A BRAIN-BOGGLING optical illusion makes a static image of a black hole appear as though it's swallowing you whole, research has shown.
Nine in ten people who view the deceptive image report that the hole expands as if you're heading into a dark tunnel.
The illusion, which is new to science, was cooked up by Professor Akiyoshi Kitaoka, a psychologist at Japan's Ritsumeikan University.
Writing in a paper this week, researchers said it gives viewers "a growing sense of darkness, as if entering a space voided of light".
They added that it's likely the result of our minds being fooled into thinking we're moving into a dark area.
As our brains the resulting loss of sight, our pupils dilate, creating the feeling that we're shifting forward or falling.
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The illusion occurs regardless of the size of the image and even if it is a different colour, researchers said.
"The 'expanding hole' is a highly dynamic illusion," said Professor Bruno Laeng, who ran the experiments at the University of Oslo.
"The circular smear or shadow gradient of the central black hole evokes a marked impression of optic flow, as if the observer were heading forward into a hole or tunnel."
Professor Kitaoka is an expert in visual psychology and a well-known creator of optical illusions.
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To test his latest concoction, the researchers showed it to 50 people with healthy vision between the ages of 18 and 41.
They were shown "expanding hole" images of various colours on a screen in addition to scrambled versions with no discernable pattern.
The illusion of forward motion was strongest when the pattern was black, with just 86 per cent of participants able to perceive it.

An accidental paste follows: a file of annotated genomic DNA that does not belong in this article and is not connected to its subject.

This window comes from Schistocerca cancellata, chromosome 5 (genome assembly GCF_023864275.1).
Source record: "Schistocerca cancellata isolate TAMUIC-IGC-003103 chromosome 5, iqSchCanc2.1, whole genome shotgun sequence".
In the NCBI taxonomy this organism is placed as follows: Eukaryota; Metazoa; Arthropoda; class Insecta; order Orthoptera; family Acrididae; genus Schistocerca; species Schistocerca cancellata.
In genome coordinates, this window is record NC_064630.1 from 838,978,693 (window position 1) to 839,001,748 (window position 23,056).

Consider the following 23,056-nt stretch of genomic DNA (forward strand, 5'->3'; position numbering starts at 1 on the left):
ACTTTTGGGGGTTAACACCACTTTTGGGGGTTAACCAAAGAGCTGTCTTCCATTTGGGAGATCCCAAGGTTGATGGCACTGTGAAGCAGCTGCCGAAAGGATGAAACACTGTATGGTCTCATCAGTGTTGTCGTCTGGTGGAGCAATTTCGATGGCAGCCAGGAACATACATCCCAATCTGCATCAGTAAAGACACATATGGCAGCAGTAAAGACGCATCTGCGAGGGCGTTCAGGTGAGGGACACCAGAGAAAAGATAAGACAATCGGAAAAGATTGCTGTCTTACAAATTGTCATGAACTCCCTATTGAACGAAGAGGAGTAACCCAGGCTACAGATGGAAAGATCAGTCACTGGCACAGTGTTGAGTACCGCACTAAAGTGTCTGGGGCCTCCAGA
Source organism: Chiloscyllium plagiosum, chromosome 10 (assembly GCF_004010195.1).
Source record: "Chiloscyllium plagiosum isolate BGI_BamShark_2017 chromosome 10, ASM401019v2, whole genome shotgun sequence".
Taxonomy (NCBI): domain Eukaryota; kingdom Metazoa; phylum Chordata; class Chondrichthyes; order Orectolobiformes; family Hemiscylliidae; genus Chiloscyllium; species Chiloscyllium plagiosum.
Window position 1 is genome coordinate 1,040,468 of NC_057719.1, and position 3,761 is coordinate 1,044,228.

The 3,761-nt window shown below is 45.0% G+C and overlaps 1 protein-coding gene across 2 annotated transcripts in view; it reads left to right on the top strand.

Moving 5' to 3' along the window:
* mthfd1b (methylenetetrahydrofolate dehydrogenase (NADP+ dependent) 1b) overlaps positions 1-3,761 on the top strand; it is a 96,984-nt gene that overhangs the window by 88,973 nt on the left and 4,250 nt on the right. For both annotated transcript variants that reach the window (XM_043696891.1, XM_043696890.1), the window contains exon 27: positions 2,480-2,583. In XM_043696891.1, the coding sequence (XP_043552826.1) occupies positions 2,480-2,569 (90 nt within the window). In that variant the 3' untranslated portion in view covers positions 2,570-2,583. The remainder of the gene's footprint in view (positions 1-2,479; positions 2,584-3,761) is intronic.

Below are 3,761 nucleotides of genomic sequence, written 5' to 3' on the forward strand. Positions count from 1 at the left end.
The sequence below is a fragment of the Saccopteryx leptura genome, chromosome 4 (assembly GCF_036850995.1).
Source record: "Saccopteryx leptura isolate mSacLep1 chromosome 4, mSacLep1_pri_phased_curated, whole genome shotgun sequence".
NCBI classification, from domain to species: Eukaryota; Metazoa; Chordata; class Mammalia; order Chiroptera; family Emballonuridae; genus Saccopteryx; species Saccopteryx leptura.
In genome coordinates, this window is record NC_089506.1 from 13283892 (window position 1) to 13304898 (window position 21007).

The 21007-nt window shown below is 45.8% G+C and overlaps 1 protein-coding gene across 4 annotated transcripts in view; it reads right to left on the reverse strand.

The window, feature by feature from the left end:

That proportion dropped to 80 per cent for coloured expanding holes.
The stronger participants rated their perception of the illusion, the more their pupils dilated during the task.
This suggests a clear link between the illusion and the dilation of the pupils.
Optical illusions are often just a bit of fun, but they also hold real value for scientists.
The brain puzzles help researchers shed light on the inner workings of the mind and how it reacts to its surroundings.
The black hole illusion, for instance, suggests that the pupil can sometimes react to the anticipation of light as opposed to light hitting the eye.
"Here we show based on the new ‘expanding hole’ illusion that the pupil reacts to how we perceive light – even if this ‘light’ is imaginary like in the illusion – and not just to the amount of light energy that actually enters the eye," Laeng said.
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"The illusion of the expanding hole prompts a corresponding dilation of the pupil, as it would happen if darkness really increased."
The research was published May 30 in Frontiers in Human Neuroscience.
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